Late last night, the Royals wrapped up win #17 before 38,910 stunned fans in Orange County. It was the team's first win since a 4-2 win over the Devil Rays last Friday; also the last time Mark Redman took the pill. Thanks to a hacktastic Angels offense that was content to pound ground balls all night, Redman (8.0 IP, 4 hits, 3 walks, 1 strikeout) escaped the evening unscathed. In the process, our man lowered his season ERA to 5.68.
Even more remarkably, Burgos pitched through a harrowing 9th, getting a gigantic double-play from the pointlessly intense Darin Erstad. In short, it was the kind of play this team hasn't had enough of during the course of this 17-47 season.
Back to 30 games below .500.
Amazingly, the Royals are a respectable 7-9 in one-run games this year. Actually, thats a fairly bad sign: we can't even claim that they've been unlucky. Pittsburgh, for example, is 7-19 in one-run games, and they've still racked up 9 more wins than our Royals.
For the Royals, it was a team effort, with the lineup's top (David and Grudz) scoring 3 of the 4 runs. In the 8th inning, David led off with a single, and Buddisimo immediately went to the small ball card, having Grudz bunt, the same Grudz who'd already homered and doubled in that game, and is likely the team's best hitter.
Taking Grudz's ability to hit out of the equation for a moment, lets review the basics. Currently, with a runner on first and no outs, a team on average scores .93492 runs that inning. This is the old saw we hear every damn game, "if you get the leadoff man on, he usually scores". Well, in this case, its true. Here's the run expectancy of the result of the bunt, man on second, one out: .73055.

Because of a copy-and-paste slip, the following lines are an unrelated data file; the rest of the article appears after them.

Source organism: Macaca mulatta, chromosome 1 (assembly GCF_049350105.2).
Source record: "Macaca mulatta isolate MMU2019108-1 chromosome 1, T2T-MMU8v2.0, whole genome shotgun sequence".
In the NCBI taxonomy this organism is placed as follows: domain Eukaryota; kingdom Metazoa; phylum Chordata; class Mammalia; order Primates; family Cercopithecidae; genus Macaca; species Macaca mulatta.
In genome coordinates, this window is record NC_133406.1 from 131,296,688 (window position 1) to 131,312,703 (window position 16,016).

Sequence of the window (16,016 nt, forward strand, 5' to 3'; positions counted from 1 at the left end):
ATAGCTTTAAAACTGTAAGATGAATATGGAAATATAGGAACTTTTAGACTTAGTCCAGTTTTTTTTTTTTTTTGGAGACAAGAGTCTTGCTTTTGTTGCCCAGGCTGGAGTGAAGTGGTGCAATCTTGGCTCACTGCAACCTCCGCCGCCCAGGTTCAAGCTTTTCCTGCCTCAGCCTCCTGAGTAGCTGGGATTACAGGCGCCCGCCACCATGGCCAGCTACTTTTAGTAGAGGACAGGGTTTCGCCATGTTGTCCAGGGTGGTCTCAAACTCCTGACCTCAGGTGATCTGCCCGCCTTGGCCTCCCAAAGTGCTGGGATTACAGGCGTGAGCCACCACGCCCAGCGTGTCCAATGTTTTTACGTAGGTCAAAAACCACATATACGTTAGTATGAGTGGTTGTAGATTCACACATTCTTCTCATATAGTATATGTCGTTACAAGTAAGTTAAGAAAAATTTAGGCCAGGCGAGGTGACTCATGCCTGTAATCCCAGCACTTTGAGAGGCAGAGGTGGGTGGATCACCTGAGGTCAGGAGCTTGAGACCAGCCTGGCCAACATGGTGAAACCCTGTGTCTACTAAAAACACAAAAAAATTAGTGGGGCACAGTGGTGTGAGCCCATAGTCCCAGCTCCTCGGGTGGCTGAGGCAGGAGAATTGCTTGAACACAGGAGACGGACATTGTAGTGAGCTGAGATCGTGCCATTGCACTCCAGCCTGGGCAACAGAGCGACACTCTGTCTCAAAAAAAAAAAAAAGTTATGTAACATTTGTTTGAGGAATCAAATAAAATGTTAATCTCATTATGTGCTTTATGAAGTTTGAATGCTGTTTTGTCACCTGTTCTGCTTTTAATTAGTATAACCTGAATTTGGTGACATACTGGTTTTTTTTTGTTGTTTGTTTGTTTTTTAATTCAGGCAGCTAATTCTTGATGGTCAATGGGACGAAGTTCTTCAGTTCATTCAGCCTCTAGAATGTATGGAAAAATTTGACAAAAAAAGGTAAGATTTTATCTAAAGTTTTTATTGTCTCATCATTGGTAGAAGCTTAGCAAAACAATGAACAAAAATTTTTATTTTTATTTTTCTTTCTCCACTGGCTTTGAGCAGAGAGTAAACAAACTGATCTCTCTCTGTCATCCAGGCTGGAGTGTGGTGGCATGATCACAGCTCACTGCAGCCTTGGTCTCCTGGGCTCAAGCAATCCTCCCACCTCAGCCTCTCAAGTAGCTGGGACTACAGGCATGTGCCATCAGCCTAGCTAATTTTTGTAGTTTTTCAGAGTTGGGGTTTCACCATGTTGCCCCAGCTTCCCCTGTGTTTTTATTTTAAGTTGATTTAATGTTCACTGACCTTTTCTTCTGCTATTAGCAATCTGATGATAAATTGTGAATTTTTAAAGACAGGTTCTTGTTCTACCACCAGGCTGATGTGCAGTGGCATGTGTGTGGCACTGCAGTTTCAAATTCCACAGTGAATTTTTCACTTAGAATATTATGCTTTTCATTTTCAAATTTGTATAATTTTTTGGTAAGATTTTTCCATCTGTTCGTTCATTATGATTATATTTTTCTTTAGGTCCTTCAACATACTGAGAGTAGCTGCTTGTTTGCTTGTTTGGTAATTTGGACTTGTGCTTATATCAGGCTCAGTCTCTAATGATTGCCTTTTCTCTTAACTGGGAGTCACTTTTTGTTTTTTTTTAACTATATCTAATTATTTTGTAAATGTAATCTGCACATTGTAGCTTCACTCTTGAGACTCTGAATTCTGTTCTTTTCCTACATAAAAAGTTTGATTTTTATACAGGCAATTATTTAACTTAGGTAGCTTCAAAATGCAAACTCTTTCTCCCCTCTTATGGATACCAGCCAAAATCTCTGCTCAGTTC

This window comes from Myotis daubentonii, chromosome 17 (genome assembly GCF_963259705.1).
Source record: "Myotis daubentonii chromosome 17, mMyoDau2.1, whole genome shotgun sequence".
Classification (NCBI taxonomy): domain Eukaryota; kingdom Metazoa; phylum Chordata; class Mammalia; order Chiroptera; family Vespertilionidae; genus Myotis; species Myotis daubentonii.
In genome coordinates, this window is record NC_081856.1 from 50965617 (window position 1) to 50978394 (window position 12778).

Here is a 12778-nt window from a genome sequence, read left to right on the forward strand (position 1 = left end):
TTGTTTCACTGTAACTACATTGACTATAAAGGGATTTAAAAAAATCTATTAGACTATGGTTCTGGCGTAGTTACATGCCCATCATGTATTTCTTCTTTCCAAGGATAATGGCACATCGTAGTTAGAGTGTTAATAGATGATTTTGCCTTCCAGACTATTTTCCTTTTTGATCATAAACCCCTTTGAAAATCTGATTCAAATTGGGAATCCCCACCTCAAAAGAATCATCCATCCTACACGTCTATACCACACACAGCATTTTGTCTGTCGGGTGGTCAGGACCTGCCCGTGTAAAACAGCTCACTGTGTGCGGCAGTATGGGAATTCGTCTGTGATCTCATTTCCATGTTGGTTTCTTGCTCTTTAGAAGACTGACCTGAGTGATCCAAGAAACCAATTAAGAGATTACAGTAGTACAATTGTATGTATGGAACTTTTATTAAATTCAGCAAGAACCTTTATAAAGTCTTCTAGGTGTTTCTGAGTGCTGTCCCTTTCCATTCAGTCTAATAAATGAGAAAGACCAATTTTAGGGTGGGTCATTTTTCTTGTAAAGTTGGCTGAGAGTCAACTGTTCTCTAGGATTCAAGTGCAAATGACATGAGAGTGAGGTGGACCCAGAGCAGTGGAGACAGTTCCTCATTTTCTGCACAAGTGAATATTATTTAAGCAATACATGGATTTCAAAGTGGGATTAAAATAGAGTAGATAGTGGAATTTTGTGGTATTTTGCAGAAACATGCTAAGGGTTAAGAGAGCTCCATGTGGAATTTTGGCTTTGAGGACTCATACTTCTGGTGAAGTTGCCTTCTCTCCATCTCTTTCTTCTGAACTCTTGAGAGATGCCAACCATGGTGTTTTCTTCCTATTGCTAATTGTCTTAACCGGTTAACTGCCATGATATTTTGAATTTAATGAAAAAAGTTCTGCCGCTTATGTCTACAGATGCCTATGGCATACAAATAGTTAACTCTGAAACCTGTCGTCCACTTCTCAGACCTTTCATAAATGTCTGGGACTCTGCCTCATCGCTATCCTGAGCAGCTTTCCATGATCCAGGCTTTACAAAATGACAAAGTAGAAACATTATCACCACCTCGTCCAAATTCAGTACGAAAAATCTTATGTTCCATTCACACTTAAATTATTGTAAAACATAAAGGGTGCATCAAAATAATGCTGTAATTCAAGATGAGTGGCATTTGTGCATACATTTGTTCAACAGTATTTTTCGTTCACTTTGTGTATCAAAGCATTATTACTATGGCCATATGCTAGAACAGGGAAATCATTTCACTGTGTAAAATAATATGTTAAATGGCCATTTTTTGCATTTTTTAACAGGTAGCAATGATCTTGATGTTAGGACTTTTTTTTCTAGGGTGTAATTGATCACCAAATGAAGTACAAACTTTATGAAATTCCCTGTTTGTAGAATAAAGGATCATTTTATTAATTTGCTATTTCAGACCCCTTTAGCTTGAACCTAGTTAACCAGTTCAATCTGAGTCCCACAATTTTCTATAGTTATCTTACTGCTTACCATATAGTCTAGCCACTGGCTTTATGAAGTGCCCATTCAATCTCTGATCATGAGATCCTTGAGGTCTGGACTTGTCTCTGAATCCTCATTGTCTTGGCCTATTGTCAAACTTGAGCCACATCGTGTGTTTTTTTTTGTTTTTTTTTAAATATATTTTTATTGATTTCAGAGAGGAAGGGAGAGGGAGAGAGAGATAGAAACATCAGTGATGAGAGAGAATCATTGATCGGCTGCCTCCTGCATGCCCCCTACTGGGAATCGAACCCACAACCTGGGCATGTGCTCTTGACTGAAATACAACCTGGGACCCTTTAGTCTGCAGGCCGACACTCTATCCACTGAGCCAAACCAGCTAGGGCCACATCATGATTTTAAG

At this point, its irrelevant if the play "worked" or not, the decision needs to be judged on its own merits, not the chance events which follow. (The old example of, "if I run across the street blindly and make it to the other side, was it a good decision?" example). Even so, in this inning, the bunt plainly didn't work, Sanders walked with two outs, which would have moved David to 2nd anyway, to say nothing of Minky's ground out to second beforehand, which would have moved him to 2nd as well. Luckily for the Royals, Stairs stepped up huge and actually got a hit.
Finally, this was the top of the 8th, meaning the Angels still had two more chances. Perhaps we should just be happy the Royals scored and that Buddy wasn't doing this in the 6th or earlier. Still, its a little annoying to take the bat out of Grudz's hands to net a result that the numbers show lowers your chance of scoring. But, it was a chance for Buddy to look all managerial and crafty in kind of a simulated "boy, this is a big moment" kind of way.
Futility Update Through 64 Games:
2003 Tigers: 16-48 (The Tigers were in a 8 game losing streak)
1962 Mets: 17-47
1941 Phillies: 18-46
2006 Royals: 17-47
Those 1930s-40s Phillies were incredibly awful, and its somewhat shocking that the franchise survived so much losing. Ahh, the "Doc Prothro Era" in Philadelphia. Doc was the Buddy Bell of his time, posting a career record of 138-320, thanks a nice three year run of 45-106, 50-103, and 43-111. Doc died in 1971 (moment of silence for Doc Prothro) but maybe he still has a son or grandson around who could contribute to the Royals.
As we all know, the organization has an established fondness for family ties.